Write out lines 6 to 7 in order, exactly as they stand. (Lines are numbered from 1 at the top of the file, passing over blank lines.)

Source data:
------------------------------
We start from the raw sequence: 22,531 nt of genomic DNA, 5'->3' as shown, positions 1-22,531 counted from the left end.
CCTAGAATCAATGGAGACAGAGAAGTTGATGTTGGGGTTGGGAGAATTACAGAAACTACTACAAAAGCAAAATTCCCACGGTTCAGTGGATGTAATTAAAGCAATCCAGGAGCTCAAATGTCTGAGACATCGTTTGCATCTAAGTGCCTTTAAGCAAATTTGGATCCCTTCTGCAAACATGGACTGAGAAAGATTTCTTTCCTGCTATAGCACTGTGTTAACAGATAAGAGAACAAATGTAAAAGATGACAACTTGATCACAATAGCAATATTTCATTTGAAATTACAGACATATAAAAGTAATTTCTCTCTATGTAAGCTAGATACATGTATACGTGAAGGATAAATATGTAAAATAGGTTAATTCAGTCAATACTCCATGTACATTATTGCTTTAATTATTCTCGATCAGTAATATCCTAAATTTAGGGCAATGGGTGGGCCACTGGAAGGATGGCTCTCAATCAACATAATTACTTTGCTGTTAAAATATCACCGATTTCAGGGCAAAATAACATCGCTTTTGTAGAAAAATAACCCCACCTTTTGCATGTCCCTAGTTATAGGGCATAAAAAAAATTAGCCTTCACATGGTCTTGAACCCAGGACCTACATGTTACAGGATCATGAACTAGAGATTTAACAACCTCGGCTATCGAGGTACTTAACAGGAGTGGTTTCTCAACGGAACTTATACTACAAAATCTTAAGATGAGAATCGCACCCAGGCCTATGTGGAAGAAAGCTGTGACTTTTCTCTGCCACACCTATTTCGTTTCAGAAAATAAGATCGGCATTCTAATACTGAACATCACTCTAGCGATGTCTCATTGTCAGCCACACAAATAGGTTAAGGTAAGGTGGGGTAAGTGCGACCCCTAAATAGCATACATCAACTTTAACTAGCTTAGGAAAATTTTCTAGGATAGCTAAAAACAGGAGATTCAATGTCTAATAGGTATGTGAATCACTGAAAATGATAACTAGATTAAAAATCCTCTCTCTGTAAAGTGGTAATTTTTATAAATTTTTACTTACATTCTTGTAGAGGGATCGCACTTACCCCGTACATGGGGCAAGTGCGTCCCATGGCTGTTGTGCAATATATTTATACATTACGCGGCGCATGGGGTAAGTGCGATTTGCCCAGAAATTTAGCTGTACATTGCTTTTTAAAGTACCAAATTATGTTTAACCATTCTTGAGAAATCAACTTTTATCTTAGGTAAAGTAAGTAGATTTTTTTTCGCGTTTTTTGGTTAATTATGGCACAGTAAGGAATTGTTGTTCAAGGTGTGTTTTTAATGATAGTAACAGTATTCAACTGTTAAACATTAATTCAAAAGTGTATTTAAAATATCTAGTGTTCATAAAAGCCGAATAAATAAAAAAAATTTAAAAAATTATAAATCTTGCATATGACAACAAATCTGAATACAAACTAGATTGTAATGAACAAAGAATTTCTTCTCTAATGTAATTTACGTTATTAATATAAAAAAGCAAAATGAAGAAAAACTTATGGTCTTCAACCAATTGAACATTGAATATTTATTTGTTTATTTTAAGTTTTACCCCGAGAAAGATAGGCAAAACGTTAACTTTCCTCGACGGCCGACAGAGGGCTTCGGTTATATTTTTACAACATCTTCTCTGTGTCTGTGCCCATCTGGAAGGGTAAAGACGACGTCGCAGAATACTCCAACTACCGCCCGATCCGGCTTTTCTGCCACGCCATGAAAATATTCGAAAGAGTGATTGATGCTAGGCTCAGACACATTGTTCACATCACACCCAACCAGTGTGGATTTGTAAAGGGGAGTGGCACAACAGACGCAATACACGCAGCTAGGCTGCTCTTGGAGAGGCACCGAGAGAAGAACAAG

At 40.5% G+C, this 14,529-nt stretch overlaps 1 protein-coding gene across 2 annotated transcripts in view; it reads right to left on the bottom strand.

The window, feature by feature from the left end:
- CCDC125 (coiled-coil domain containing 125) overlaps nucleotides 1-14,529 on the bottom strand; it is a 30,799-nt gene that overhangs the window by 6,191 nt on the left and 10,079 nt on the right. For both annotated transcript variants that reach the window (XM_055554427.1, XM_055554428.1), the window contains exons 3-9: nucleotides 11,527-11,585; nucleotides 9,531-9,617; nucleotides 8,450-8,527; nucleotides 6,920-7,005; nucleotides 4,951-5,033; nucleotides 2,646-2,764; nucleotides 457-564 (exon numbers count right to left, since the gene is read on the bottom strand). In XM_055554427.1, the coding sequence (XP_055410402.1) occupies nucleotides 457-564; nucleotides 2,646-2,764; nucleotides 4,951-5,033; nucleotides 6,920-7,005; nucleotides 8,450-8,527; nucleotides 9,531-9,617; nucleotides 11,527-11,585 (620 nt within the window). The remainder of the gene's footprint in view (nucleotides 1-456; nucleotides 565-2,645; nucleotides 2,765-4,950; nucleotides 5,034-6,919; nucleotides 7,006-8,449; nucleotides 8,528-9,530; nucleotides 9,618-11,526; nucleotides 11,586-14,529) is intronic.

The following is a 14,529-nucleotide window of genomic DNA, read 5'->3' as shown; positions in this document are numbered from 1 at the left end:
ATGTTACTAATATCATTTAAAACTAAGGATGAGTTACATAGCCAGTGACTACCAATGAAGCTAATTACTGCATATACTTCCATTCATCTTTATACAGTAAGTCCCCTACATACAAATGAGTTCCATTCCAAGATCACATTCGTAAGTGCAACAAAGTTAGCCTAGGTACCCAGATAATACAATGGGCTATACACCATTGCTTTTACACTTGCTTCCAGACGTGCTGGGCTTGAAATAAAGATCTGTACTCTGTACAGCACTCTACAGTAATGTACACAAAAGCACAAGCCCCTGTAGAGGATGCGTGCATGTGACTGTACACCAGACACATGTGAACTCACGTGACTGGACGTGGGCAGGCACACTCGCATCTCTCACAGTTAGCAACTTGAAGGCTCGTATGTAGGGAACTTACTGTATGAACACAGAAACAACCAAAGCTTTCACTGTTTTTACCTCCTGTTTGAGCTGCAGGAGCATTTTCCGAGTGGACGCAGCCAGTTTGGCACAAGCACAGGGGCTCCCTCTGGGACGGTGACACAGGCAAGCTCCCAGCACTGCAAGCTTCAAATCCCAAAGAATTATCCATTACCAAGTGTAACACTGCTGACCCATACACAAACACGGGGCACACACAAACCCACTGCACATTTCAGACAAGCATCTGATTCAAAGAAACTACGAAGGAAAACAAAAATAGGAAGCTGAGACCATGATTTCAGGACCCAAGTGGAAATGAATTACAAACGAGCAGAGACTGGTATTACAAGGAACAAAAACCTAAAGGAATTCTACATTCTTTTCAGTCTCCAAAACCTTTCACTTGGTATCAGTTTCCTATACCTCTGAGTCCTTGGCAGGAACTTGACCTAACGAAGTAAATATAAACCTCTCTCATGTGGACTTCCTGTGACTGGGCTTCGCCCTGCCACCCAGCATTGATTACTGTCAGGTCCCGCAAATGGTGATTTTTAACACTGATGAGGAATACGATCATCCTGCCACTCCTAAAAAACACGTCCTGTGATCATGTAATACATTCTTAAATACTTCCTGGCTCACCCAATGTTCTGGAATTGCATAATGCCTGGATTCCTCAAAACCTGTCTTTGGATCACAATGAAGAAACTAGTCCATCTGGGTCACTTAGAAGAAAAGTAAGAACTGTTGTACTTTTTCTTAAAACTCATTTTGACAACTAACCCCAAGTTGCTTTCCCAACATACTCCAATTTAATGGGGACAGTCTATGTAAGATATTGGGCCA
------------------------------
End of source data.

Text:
The following is a 14,529-nucleotide window of genomic DNA, read 5'->3' as shown; positions in this document are numbered from 1 at the left end:
ATGTTACTAATATCATTTAAAACTAAGGATGAGTTACATAGCCAGTGACTACCAATGAAGCTAATTACTGCATATACTTCCATTCATCTTTATACAGTAAGTCCCCTACATACAAATGAGTTCCATTCCAAGATCACATTCGTAAGTGCAACAAAGTTAGCCTAGGTACCCAGATAATACAATGGGCTATACACCATTGCTTTTACACTTGCTTCCAGACGTGCTGGGCTTGAAATAAAGATCTGTACTCTGTACAGCACTCTACAGTAATGTACACAAAAGCACAAGCCCCTGTAGAGGATGCGTGCATGTGACTGTACACCAGACACATGTGAACTCACGTGACTGGACGTGGGCAGGCACACTCGCATCTCTCACAGTTAGCAACTTGAAGGCTCGTATGTAGGGAACTTACTGTATGAACACAGAAACAACCAAAGCTTTCACTGTTTTTACCTCCTGTTTGAGCTGCAGGAGCATTTTCCGAGTGGACGCAGCCAGTTTGGCACAAGCACAGGGGCTCCCTCTGGGACGGTGACACAGGCAAGCTCCCAGCACTGCAAGCTTCAAATCCCAAAGAATTATCCATTACCAAGTGTAACACTGCTGACCCATACACAAACACGGGGCACACACAAACCCACTGCACATTTCAGACAAGCATCTGATTCAAAGAAACTACGAAGGAAAACAAAAATAGGAAGCTGAGACCATGATTTCAGGACCCAAGTGGAAATGAATTACAAACGAGCAGAGACTGGTATTACAAGGAACAAAAACCTAAAGGAATTCTACATTCTTTTCAGTCTCCAAAACCTTTCACTTGGTATCAGTTTCCTATACCTCTGAGTCCTTGGCAGGAACTTGACCTAACGAAGTAAATATAAACCTCTCTCATGTGGACTTCCTGTGACTGGGCTTCGCCCTGCCACCCAGCATTGATTACTGTCAGGTCCCGCAAATGGTGATTTTTAACACTGATGAGGAATACGATCATCCTGCCACTCCTAAAAAACACGTCCTGTGATCATGTAATACATTCTTAAATACTTCCTGGCTCACCCAATGTTCTGGAATTGCATAATGCCTGGATTCCTCAAAACCTGTCTTTGGATCACAATGAAGAAACTAGTCCATCTGGGTCACTTAGAAGAAAAGTAAGAACTGTTGTACTTTTTCTTAAAACTCATTTTGACAACTAACCCCAAGTTGCTTTCCCAACATACTCCAATTTAATGGGGACAGTCTATGTAAGATATTGGGCCA